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Revisiting clouds

An exciting "new" option in FlightGear, that includes reflections, lightmaps, the particle system etc.. A lot is yet to be discovered/implemented!

Re: Revisiting clouds

Postby Thorsten » Thu Sep 06, 2018 12:28 pm

Actually, I don't really see how this should be feasible without substantial changes to FG architecture / GLSL version being used.

Quick test of a not too complicated procedurally generated volumetric cloud (a number of 'blobs' modulated with 3d Perlin noise).

Image

You get quite compelling shading that way, but you need to solve a nested integral equation somehow (and I fail how that could be done without sampling the integrand reasonably often) - so the end result drives a GeForce 1080 into single digits. For this one cloud.

Granted, the algorithm isn't optimized at all, but it'd have to be a factor 10 - 100 faster to really matter if we want Stratocumulus layers or so. Probably it's faster if you have a 3d texture pre-assembled - but then again, it needs to be held in memory.
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Re: Revisiting clouds

Postby Icecode GL » Thu Sep 06, 2018 2:58 pm

You get quite compelling shading that way, but you need to solve a nested integral equation somehow (and I fail how that could be done without sampling the integrand reasonably often) - so the end result drives a GeForce 1080 into single digits. For this one cloud.


I don't know the exact details, but the presentation I linked earlier mentions it solves the clouds in the span of 16 frames, and the cloud volume is re-projected every frame by approximating the cloud's position.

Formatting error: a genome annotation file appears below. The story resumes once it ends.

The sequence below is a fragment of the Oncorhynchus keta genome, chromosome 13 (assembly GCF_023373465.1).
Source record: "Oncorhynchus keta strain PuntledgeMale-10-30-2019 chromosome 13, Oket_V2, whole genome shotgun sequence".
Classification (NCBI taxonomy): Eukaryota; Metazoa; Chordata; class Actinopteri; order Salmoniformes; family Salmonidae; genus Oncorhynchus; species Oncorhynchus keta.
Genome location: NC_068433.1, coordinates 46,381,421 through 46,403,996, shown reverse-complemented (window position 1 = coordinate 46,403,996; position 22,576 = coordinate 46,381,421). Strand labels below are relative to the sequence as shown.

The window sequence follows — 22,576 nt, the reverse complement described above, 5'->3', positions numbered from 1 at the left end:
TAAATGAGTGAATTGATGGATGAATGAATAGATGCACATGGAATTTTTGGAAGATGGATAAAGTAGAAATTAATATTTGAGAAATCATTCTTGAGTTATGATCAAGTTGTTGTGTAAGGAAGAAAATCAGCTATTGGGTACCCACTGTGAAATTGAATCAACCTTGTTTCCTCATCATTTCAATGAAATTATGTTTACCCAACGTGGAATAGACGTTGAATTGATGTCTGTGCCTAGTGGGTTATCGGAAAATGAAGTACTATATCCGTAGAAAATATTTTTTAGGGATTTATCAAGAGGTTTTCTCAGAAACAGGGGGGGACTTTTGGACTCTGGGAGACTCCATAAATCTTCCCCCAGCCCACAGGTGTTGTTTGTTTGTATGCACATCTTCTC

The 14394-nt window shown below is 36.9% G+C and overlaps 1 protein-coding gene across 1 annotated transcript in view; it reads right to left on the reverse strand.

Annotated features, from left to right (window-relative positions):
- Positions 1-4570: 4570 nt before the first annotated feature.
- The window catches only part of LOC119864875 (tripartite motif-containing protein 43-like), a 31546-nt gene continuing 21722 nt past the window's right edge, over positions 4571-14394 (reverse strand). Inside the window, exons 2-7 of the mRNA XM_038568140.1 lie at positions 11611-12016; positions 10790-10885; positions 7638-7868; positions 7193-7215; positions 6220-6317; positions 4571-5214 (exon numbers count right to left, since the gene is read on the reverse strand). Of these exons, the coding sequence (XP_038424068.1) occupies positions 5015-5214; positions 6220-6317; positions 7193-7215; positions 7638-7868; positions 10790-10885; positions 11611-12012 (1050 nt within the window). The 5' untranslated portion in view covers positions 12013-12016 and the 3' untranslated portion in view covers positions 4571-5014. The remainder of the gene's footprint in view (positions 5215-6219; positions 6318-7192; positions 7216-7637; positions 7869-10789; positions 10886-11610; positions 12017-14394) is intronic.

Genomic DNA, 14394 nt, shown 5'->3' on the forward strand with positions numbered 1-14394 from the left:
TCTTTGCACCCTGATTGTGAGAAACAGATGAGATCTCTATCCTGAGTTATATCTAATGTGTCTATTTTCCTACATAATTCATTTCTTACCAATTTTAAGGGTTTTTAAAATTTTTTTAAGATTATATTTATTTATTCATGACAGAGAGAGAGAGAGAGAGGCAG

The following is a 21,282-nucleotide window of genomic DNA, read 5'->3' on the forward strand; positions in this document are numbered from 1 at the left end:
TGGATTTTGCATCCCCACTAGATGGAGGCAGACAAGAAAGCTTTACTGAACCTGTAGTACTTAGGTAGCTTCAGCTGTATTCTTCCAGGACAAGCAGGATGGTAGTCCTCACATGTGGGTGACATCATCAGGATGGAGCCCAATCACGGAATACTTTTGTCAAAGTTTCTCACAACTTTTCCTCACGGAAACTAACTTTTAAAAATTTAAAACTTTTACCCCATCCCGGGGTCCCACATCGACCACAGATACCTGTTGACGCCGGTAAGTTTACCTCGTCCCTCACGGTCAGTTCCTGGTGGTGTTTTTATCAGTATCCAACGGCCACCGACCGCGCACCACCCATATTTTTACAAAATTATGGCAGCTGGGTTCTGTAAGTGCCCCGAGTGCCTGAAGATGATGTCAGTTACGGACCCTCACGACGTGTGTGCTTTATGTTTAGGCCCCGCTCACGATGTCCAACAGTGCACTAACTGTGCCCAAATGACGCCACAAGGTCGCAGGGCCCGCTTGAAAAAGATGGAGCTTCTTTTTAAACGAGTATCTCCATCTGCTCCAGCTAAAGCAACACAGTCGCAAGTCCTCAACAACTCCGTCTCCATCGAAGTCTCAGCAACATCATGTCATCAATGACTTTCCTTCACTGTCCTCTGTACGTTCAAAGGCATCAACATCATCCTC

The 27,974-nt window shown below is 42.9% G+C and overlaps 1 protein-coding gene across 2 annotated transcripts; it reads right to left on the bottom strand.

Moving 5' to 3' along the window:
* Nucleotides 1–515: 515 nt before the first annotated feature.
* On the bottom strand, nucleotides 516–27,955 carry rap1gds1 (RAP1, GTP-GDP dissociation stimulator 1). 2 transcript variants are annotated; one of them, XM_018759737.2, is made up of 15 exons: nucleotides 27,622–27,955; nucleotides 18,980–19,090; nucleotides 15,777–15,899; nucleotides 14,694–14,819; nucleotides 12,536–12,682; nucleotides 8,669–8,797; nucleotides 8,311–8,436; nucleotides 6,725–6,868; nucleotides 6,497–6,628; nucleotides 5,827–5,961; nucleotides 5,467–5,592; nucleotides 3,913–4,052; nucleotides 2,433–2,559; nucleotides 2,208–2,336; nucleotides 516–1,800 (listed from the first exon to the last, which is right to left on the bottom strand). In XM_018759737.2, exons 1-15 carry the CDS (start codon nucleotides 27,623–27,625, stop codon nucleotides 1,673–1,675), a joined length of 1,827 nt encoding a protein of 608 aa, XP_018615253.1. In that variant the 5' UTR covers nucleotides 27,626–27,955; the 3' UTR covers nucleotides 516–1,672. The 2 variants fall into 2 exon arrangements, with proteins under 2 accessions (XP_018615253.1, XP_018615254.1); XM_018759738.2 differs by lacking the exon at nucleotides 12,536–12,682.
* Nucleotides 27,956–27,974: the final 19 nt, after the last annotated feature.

Probably it's faster if you have a 3d texture pre-assembled - but then again, it needs to be held in memory.


The document mentions 128x128x128 3D textures, that's a negligible amount of memory.

Quick test of a not too complicated procedurally generated volumetric cloud (a number of 'blobs' modulated with 3d Perlin noise).


I assume you are using the billboarded cloud geometry, are you raymarching it, using a texture modulated by a noise function or something else? Looks very good!
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Re: Revisiting clouds

Postby Thorsten » Thu Sep 06, 2018 3:22 pm

I don't know the exact details, but the presentation I linked earlier mentions it solves the clouds in the span of 16 frames, and the cloud volume is re-projected every frame by approximating the cloud's position.


Yeah, by distributing things like shading across a couple of frames, you'd win in a major way.... I just have no idea how to do that in a shader.

I assume you are using the billboarded cloud geometry, are you raymarching it, using a texture modulated by a noise function or something else? Looks very good!


No, this is 'the genuine thing' - like the thruster flame, a 3-dim structure function inside a bounding box with a numerical solver of the approximate light diffusion equations.

Aka, a physics solver of the problem...
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Re: Revisiting clouds

Postby Icecode GL » Thu Sep 06, 2018 3:30 pm

Yeah, by distributing things like shading across a couple of frames, you'd win in a major way.... I just have no idea how to do that in a shader.


OSG automatically passes the frame number to every shader so you could make a switch statement whose argument is 'osg_FrameNumber % 16' and do something different on each frame. Branching logic in shaders has improved a lot lately, so the performance hit of having a switch/if will be negligible.

No, this is 'the genuine thing' - like the thruster flame, a 3-dim structure function inside a bounding box with a numerical solver of the approximate light diffusion equations.


That explains the performance.
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Re: Revisiting clouds

Postby Thorsten » Thu Sep 06, 2018 4:54 pm

OSG automatically passes the frame number to every shader so you could make a switch statement whose argument is 'osg_FrameNumber % 16' and do something different on each frame.